Dark Sky Films

Dark Sky Films

Willow Creek (2014)

Sean: Willow Creek is odd in much the same way that Goldthwait’s sophomore outing is, though it is decidedly more cohesive in its affirmation of the found-footage, horror sub-genre, particularly in regards to its obvious source of chief cinematic inspiration, The Blair Witch Project. Where lead actor Bryce Johnson was a dramatic deterrent in Sleeping Dogs Lie, his sloven and undisguised, regular-guy deportment does wonders in a project that is meant to be taken mock-seriously, with Johnson and his co-star and reluctant director Alexie Gilmore oozing a certain realism and overt sentimentality. It’s an odd gamble that mostly pays off for the comedy director, though it can be a little redundant and obvious at times.

Schyler: A found-footage horror film starring Bigfoot as the villain? Of course, it’s a Bobcat Goldthwait film. Goldthwait’s first foray into the horror genre stands out as a clunky addition to his body of work. Though it has an interesting premise, found-footage horror films almost always feel formulaic and overdone, and Willow Creek is no exception. The film’s best moments are in its sly darkly comedic lines that catch viewers off guard. Willow Creek is fine. It’s entertaining and well made, but Goldthwait’s voice is sorely missed, and if he only makes dark comedies and documentaries in the future, I think I’d be all right with that.

Windy City Heat

Comedy Central

Windy City Heat (2003)

Schyler: Windy City Heat is one of the most fascinating films I’ve ever seen, and another big win for Goldthwait. This made-for-TV documentary follows Perry Caravello, an unknown actor, as hundreds of people work to play an elaborate prank on him. Caravello thinks he’s been cast in a major motion picture. In reality, he’s being set up every step of the way. The premise is cringe-worthy and morally problematic, but it’s worth mentioning that Caravello doesn’t seem like a very good person, and the movie is hilarious, despite it’s moral dilemmas. Windy City Heat doesn’t fit as comfortably into Goldthwait’s filmography as any of his other works, and that’s probably because he didn’t write it or come up with the idea to prank Caravello. Nonetheless, it’s a very funny, interesting movie, one that enforces the fact that Goldthwait does things differently, and he can make just about anything fun to watch.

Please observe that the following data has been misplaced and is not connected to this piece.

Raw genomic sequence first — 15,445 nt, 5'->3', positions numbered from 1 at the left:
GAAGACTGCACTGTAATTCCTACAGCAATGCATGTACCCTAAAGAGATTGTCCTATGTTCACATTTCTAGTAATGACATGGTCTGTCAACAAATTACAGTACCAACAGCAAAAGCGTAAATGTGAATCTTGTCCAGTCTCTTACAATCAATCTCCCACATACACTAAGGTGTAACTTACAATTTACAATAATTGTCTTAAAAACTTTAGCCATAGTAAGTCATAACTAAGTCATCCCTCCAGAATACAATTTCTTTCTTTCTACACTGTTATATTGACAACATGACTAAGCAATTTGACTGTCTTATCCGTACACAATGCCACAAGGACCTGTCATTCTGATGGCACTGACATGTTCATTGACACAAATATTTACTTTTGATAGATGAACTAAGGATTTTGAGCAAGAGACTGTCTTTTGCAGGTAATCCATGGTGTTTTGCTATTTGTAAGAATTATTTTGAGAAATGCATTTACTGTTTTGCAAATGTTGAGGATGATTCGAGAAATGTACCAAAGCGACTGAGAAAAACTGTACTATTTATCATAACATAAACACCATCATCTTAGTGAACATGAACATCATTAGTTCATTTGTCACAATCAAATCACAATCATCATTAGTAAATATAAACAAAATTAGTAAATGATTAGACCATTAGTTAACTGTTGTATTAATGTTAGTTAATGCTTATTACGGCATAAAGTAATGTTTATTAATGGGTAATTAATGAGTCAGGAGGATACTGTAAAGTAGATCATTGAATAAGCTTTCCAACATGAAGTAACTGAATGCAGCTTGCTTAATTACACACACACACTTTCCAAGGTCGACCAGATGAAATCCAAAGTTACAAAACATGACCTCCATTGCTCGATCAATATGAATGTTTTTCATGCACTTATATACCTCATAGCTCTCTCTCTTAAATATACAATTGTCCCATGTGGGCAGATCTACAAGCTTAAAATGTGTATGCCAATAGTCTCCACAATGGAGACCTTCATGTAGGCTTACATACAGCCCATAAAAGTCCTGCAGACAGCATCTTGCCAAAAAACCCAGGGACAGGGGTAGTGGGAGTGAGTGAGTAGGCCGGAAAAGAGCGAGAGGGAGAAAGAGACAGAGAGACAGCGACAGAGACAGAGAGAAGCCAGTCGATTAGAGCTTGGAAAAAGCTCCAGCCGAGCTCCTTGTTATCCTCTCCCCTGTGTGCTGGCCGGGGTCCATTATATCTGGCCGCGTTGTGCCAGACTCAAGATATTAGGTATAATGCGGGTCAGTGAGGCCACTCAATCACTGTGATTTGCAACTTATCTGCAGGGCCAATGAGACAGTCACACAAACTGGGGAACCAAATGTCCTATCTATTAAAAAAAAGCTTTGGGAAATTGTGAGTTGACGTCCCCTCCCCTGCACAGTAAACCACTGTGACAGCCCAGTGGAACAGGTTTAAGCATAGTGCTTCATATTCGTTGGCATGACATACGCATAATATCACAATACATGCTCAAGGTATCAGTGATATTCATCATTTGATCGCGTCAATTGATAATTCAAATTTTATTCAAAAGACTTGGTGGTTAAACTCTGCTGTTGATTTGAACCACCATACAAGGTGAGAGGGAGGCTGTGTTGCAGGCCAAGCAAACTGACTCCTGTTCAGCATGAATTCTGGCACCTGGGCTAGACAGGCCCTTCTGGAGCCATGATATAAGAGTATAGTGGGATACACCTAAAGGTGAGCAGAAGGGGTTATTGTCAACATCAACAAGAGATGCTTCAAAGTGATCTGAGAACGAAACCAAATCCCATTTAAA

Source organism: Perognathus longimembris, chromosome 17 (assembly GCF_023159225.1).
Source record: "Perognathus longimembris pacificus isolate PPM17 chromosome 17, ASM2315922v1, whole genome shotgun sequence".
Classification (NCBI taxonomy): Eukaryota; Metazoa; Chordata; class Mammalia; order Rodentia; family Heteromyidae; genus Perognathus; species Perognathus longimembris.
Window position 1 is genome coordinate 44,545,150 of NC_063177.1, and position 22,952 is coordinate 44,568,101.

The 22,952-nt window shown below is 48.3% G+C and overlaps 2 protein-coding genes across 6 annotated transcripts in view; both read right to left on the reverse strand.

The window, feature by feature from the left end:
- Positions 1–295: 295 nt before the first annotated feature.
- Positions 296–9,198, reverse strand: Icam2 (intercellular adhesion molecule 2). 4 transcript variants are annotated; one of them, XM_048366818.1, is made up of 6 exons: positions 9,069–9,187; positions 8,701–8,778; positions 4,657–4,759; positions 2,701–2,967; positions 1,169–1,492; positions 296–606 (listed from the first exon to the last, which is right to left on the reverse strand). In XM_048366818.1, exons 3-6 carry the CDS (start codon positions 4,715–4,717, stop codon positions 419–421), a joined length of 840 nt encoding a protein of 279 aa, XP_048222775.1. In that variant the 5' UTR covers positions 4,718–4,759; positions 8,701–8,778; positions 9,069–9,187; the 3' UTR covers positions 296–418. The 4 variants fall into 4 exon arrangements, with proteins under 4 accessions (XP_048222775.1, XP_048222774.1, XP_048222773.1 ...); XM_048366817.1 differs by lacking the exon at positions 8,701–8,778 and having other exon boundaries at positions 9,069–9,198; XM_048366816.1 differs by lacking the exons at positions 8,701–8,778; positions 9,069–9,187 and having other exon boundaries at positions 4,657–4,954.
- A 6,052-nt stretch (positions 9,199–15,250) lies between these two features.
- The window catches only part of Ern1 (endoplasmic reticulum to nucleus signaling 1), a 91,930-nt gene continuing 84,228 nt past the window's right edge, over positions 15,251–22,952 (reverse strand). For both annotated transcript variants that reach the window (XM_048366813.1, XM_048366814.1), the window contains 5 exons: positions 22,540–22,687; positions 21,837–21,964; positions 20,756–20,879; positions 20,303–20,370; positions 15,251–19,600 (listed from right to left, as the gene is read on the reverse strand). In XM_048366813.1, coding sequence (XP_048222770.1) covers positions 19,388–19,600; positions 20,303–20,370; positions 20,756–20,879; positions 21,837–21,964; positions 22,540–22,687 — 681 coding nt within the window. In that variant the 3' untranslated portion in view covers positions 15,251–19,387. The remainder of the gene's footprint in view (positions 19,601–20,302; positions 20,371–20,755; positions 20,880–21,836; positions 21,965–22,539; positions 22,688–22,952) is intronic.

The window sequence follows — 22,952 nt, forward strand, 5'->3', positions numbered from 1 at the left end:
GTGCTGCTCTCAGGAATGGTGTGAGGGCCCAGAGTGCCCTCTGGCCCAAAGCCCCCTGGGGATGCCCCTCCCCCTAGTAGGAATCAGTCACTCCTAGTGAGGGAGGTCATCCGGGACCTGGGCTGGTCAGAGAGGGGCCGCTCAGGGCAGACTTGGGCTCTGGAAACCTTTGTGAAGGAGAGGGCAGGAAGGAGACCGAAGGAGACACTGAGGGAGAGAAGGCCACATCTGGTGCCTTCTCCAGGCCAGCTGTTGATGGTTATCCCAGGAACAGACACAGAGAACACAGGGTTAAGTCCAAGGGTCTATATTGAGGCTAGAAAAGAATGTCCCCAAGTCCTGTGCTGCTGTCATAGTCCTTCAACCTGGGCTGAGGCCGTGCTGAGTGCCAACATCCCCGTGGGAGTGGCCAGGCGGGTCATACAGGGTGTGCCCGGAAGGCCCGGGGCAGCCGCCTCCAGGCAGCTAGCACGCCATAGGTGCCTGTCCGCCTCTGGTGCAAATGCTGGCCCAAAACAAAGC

Shakes the Clown

IRS Media

Shakes the Clown (1991)

Schyler: Goldthwait’s first full-length feature is also his weakest. Shakes the Clown isn’t a bad movie, but it isn’t exactly a good one either. What it is, is a film filled to the brim with potential. When this strange movie works, it’s a funny, brutal look at alcoholism and show business. But when it falls flat, it’s painful and unfunny in a way that Goldthwait’s later films never stoop to. As the start of a directing career though, Shakes the Clown is solid and worth watching. Goldthwait’s interest in exploring the darkest corners of the comedy world begins here, and even a weak Goldthwait movie is a damn good movie.

Sean: As Goldthwait’s first feature film, Shakes the Clown lacks a lot of the narrative cohesion more readily applied to his sophomore outing Sleeping Dogs Lie, though his debut film is far more personally felt than his rom-com follow-up. As Shakes, Goldthwait explores a little bit of his own past and career as a stand-up comic in the 1980s, and playfully satirizes some of the more morally dubious and ethically complicated aspects of his life’s work and chosen vocation. While there is little to objectively recommend in hindsight, Goldthwait’s first feature film is entertaining for what it is and offers a look into the more pointedly critical satire and political farce that would come to define his later and greater work on films like God Bless America and this year’s devastating political documentary Call Me Lucky.

Sleeping Dogs Lie

Roadside Attractions/Samuel Goldwyn FIlms

Sleeping Dogs Lie (2006)

Sean: Released well over a decade after his first feature film, Goldthwait’s sophomore slump runs like something you might catch on Lifetime or the Hallmark Channel. While the subject matter is decidedly provocative and potentially interesting, the cast is led by a crew of disinterested actors alongside a number of stand-up comics who feel entirely out of place and aimless in terms of any outright direction coming from Goldthwait. The whole film quickly tires itself out after preemptively stating its central dramatic source of tension and eventual catharsis too soon and in the process becomes Goldthwait’s worst effort as a visual storyteller.

Schyler: There’s a lot wrong with Sleeping Dogs Lie, but there’s also some major thematic strength that pops back up with a vengeance in later, more mature Goldthwait films. With a weak story and a premise that can only stretch so far, Sleeping Dogs Lie often feels like the work of a different filmmaker. But the underlying examination of honesty and shame is something Goldthwait does well, even in his weaker films, and Sleeping Dogs Lie packs a few punches that remind viewers just who Goldthwait is as a director.

Edited for content on 08/27